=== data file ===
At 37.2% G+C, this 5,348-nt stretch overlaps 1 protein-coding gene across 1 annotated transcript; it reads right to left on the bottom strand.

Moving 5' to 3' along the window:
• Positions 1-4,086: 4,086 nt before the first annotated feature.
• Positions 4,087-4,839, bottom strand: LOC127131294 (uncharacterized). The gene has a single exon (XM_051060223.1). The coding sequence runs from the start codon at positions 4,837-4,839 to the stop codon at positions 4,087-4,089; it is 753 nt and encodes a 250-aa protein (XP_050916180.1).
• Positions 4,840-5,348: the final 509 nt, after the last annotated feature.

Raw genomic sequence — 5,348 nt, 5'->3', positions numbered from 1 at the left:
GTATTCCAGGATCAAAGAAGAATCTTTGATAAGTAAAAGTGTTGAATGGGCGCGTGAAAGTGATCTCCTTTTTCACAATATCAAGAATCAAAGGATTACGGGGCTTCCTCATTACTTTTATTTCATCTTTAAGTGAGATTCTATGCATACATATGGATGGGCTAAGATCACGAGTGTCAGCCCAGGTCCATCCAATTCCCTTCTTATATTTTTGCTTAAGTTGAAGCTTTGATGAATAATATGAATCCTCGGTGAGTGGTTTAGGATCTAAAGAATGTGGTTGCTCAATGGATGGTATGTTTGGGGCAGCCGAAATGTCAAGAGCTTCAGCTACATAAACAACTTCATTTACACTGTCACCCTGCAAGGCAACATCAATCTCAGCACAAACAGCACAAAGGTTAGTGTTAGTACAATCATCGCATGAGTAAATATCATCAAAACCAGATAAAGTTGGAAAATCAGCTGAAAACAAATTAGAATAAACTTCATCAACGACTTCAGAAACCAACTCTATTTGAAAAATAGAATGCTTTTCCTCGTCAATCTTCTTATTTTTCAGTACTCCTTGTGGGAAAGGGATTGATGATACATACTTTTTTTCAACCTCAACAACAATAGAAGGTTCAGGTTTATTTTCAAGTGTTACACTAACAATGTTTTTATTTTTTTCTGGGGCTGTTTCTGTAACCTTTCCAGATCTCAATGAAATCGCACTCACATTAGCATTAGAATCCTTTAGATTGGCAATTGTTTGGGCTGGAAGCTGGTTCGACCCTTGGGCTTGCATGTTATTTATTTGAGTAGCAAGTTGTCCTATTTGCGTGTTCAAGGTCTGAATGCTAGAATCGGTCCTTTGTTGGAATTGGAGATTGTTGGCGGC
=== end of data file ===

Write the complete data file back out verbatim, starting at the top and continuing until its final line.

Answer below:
At 37.2% G+C, this 5,348-nt stretch overlaps 1 protein-coding gene across 1 annotated transcript; it reads right to left on the bottom strand.

Moving 5' to 3' along the window:
• Positions 1-4,086: 4,086 nt before the first annotated feature.
• Positions 4,087-4,839, bottom strand: LOC127131294 (uncharacterized). The gene has a single exon (XM_051060223.1). The coding sequence runs from the start codon at positions 4,837-4,839 to the stop codon at positions 4,087-4,089; it is 753 nt and encodes a 250-aa protein (XP_050916180.1).
• Positions 4,840-5,348: the final 509 nt, after the last annotated feature.

Raw genomic sequence — 5,348 nt, 5'->3', positions numbered from 1 at the left:
GTATTCCAGGATCAAAGAAGAATCTTTGATAAGTAAAAGTGTTGAATGGGCGCGTGAAAGTGATCTCCTTTTTCACAATATCAAGAATCAAAGGATTACGGGGCTTCCTCATTACTTTTATTTCATCTTTAAGTGAGATTCTATGCATACATATGGATGGGCTAAGATCACGAGTGTCAGCCCAGGTCCATCCAATTCCCTTCTTATATTTTTGCTTAAGTTGAAGCTTTGATGAATAATATGAATCCTCGGTGAGTGGTTTAGGATCTAAAGAATGTGGTTGCTCAATGGATGGTATGTTTGGGGCAGCCGAAATGTCAAGAGCTTCAGCTACATAAACAACTTCATTTACACTGTCACCCTGCAAGGCAACATCAATCTCAGCACAAACAGCACAAAGGTTAGTGTTAGTACAATCATCGCATGAGTAAATATCATCAAAACCAGATAAAGTTGGAAAATCAGCTGAAAACAAATTAGAATAAACTTCATCAACGACTTCAGAAACCAACTCTATTTGAAAAATAGAATGCTTTTCCTCGTCAATCTTCTTATTTTTCAGTACTCCTTGTGGGAAAGGGATTGATGATACATACTTTTTTTCAACCTCAACAACAATAGAAGGTTCAGGTTTATTTTCAAGTGTTACACTAACAATGTTTTTATTTTTTTCTGGGGCTGTTTCTGTAACCTTTCCAGATCTCAATGAAATCGCACTCACATTAGCATTAGAATCCTTTAGATTGGCAATTGTTTGGGCTGGAAGCTGGTTCGACCCTTGGGCTTGCATGTTATTTATTTGAGTAGCAAGTTGTCCTATTTGCGTGTTCAAGGTCTGAATGCTAGAATCGGTCCTTTGTTGGAATTGGAGATTGTTGGCGGC